Making up is hard to do — and even more so in the Balkans. Kosovo Albanians on Sunday disrupted a planned two-day visit by Serbia’s president to the former Serb province by blocking roads and burning tires.
Aleksandar Vučić, a one-time ultranationalist, had planned to detail on the trip a proposal for a future land swap with Kosovo, part of a bid to mend relations between the two Balkan foes, which would improve Serbia’s chances of joining the European Union. But he and his entourage were stopped by local police and prevented from visiting a Serb village for security reasons.
The derailed trip is adding to alarm in Western capitals about a plan he and his Kosovo counterpart, Hashim Thaçi, broached in August at a forum in Austria, where they said they’re considering border changes in order to pull off a historic peace settlement. They called on the EU to provide crucial support for their efforts.
EU leaders have long opposed any border changes, fearing demands will destabilize the region, reigniting nationalist tensions and sparking ethnic violence. The area surrounding the village Vučić planned to visit Sunday, Banje, west of Kosovo’s capital, Pristina, was the scene of the first crackdown by Serbian troops against ethnic Albanian separatists in 1998.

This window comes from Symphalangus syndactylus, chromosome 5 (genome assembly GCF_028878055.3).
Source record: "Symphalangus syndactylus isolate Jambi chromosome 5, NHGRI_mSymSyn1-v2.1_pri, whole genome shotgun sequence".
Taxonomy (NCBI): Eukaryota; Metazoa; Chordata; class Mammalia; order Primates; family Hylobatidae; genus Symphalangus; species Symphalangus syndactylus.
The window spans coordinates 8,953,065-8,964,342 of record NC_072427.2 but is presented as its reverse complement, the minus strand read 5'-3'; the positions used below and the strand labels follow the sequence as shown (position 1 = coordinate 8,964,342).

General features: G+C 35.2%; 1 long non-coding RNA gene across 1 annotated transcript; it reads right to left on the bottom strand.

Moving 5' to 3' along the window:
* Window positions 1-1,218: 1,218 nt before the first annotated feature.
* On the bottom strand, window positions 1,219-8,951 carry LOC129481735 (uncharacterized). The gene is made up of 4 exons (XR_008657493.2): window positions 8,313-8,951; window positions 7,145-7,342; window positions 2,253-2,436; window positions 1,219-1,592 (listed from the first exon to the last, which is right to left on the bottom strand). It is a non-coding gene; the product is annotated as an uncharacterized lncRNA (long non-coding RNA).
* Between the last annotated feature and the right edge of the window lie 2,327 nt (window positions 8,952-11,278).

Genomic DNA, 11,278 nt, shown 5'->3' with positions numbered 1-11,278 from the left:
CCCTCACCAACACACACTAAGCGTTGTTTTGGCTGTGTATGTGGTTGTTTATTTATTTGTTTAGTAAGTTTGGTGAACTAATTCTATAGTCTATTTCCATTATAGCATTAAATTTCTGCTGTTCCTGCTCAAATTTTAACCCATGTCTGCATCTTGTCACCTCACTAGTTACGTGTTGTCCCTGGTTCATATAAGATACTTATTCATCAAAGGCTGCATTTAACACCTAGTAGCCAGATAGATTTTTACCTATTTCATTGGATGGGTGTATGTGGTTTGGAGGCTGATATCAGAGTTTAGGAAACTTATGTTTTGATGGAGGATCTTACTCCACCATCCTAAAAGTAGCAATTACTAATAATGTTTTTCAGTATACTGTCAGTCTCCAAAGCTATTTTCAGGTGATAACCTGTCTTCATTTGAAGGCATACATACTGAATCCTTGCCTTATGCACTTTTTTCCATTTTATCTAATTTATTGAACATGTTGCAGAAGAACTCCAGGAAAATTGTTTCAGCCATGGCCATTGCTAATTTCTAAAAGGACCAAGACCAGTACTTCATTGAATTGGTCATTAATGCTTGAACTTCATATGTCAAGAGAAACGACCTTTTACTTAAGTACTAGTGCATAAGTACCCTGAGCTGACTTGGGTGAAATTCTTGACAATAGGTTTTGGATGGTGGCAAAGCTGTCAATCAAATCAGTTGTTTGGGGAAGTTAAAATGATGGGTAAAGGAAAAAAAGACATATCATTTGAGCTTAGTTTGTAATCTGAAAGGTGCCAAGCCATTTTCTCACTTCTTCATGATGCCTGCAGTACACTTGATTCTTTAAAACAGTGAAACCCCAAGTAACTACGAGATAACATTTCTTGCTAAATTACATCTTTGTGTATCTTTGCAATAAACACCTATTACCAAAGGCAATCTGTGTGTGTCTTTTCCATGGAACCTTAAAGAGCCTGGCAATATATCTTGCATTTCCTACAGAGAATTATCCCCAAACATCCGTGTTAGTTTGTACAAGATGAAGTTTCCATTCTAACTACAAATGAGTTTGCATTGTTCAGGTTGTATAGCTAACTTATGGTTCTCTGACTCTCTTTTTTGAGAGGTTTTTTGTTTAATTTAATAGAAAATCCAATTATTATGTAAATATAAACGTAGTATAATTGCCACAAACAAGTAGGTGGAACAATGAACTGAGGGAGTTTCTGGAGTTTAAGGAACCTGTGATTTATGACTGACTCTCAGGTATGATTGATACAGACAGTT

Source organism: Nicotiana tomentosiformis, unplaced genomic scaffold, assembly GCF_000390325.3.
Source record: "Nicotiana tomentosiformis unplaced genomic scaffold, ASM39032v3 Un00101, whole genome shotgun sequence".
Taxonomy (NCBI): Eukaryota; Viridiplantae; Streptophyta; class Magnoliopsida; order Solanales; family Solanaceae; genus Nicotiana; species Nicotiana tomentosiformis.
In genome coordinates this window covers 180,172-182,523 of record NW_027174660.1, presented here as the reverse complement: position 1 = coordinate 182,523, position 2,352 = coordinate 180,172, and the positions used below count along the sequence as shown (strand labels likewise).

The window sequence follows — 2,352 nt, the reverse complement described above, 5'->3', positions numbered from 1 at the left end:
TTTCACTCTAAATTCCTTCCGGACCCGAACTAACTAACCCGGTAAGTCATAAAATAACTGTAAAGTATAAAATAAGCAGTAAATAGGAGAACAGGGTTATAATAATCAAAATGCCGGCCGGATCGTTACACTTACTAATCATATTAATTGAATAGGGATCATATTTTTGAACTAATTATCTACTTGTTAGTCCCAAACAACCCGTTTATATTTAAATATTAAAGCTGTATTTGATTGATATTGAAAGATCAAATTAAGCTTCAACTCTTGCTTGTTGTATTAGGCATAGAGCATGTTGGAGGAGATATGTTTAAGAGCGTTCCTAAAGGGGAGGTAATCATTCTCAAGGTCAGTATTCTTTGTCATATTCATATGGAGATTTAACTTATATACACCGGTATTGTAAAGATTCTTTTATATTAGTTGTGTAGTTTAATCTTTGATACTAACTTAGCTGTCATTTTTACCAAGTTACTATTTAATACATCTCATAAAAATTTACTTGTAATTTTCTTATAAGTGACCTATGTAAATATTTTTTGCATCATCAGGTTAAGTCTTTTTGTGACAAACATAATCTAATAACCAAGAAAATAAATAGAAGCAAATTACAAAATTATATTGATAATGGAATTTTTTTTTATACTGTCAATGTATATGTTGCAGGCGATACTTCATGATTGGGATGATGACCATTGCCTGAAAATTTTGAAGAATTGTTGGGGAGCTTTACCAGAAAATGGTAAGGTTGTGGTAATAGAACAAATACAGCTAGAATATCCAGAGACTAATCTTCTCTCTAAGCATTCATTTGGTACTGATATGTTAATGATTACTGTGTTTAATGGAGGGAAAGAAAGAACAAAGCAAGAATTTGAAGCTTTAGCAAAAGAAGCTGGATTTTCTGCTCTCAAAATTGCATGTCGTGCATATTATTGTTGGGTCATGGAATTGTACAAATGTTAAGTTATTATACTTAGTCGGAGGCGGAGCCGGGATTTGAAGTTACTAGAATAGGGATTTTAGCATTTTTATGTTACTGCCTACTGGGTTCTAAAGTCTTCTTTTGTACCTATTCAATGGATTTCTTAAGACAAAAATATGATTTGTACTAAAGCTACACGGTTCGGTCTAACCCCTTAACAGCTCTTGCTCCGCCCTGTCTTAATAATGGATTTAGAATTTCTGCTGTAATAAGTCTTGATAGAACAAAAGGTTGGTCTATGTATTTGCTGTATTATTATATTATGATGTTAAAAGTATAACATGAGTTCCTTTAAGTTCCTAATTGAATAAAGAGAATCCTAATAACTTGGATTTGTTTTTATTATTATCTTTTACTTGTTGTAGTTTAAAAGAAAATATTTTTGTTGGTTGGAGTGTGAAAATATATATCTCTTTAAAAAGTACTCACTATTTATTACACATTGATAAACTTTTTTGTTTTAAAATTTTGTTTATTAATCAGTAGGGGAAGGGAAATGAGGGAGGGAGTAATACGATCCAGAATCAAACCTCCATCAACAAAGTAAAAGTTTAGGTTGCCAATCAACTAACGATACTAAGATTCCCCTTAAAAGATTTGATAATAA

A Serb enclave in the Drenica Valley, a stronghold of Albanian nationalism, Banje and a nearby Serb-majority village were attacked in May 1998 by soldiers of the Albanian Kosovo Liberation Army, or KLA. The Drenica Valley saw many armed clashes between the KLA and Serb forces during the 1998–1999 Kosovo War, which was brought to an end by a U.S.-led NATO intervention that forced Serb forces to retreat.
In a Facebook posting, Thaçi said the agitation in Drenica was understandable, saying it “shows that the pain and war injuries are still fresh.” He added that as he and Vučić inch along in their efforts toward reconciliation, such protests “don’t help us.” Normalizing bilateral ties is a key condition for both countries to move toward their eventual goal of EU membership. Kosovo also wants U.N. membership but is blocked by Russia, a traditional Serbian ally, which doesn’t recognize the country’s 2008 declaration of independence.